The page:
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Collison Adapting to Many Changes

by Conrad Brunner || Caught in the Web Archive

March 22, 2011


( Joe Murphy/NBAE via Getty Images)

Point guard is the toughest position in the NBA to learn, roughly equivalent to quarterback in the NFL. It generally takes a year or two for a young talent to learn the coach's schemes, his teammates' tendencies and the nuances of the pro game.

Darren Collison's transition, then, has been four times harder than most.

In less than two seasons, Collison is playing for his fourth head coach. At as a rookie in New Orleans, he spent his offseason preparation and training camp under Byron Scott, who was fired nine games into the season and replaced by Jeff Bower.

After being traded to the Pacers last summer, he prepared for Jim O'Brien's system, a major adjustment because it required the point guard to play much more without the ball. When O'Brien was replaced by Frank Vogel on Jan. 30, Collison had yet another philosophical shift.

"It's been a maze but I try not to make excuses or look upon that too often," Collison said. "Those things happen. That's part of the NBA. Sometimes you have coaches come in and go.

"I may not have the luxury of playing for one coach with one system, it's been four different systems. But I'm fine right now and I'm adjusting real well."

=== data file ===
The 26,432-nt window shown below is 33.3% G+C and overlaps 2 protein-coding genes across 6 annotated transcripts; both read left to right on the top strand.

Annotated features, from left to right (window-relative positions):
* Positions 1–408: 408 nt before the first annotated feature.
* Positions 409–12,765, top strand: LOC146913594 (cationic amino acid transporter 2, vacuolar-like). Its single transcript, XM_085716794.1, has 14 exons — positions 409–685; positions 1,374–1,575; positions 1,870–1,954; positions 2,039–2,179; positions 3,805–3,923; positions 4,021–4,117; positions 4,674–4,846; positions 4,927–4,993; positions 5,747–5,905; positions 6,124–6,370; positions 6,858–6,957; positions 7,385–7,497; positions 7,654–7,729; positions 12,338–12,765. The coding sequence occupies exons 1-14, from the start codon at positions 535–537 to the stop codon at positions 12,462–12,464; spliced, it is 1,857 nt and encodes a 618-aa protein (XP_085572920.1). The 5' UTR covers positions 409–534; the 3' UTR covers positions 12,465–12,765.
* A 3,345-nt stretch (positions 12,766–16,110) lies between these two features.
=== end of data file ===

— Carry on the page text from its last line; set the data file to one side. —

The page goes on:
Indeed, Collison has come on strong in March. In the last six games, he has averaged 16.5 points, 7.7 assists and shot 49.3 percent from the field. The Pacers have won four.

Vogel's approach to the point guard's role is a near-total reversal from that of O'Brien but it suits Collison and backup A.J. Price.

"Darren Collison is really starting to run the team again," said Vogel. "When I took over, I wanted to re-adjust the role of the point guard on this team and we sort of got away from that a little bit. Our wings were looking for outlet passes or trying to bring it up themselves.

"I want our point guards running the team and I had a talk with Darren and A.J. and really with the whole team that those guys are to run the floor and the point guards are to run the team and set those guys up. So we're putting the ball back in their hands and they're taking advantage of it."

With opportunity comes responsibility. When Collison struggles to create, it affects the whole team. He had zero assists Saturday in Memphis and the Pacers scored just 78 in a 21-point loss. But he bounced back with 12 assists in New Jersey Monday night and helped secure a 102-98 victory by scoring nine of the Pacers' final 11 points, including six in a row at the line in the final 90 seconds.

"It's more responsibility, a lot more responsibility on my part," Collison said. "I've definitely got to be more an extension of the coach. As far as Jim's offense, it was more of a team offense. This one, the point guard has to mind his p's and q's to make sure everything is executed."

While change has swirled around him, Collison has done his best to adapt.

Maybe now he can simply do his best.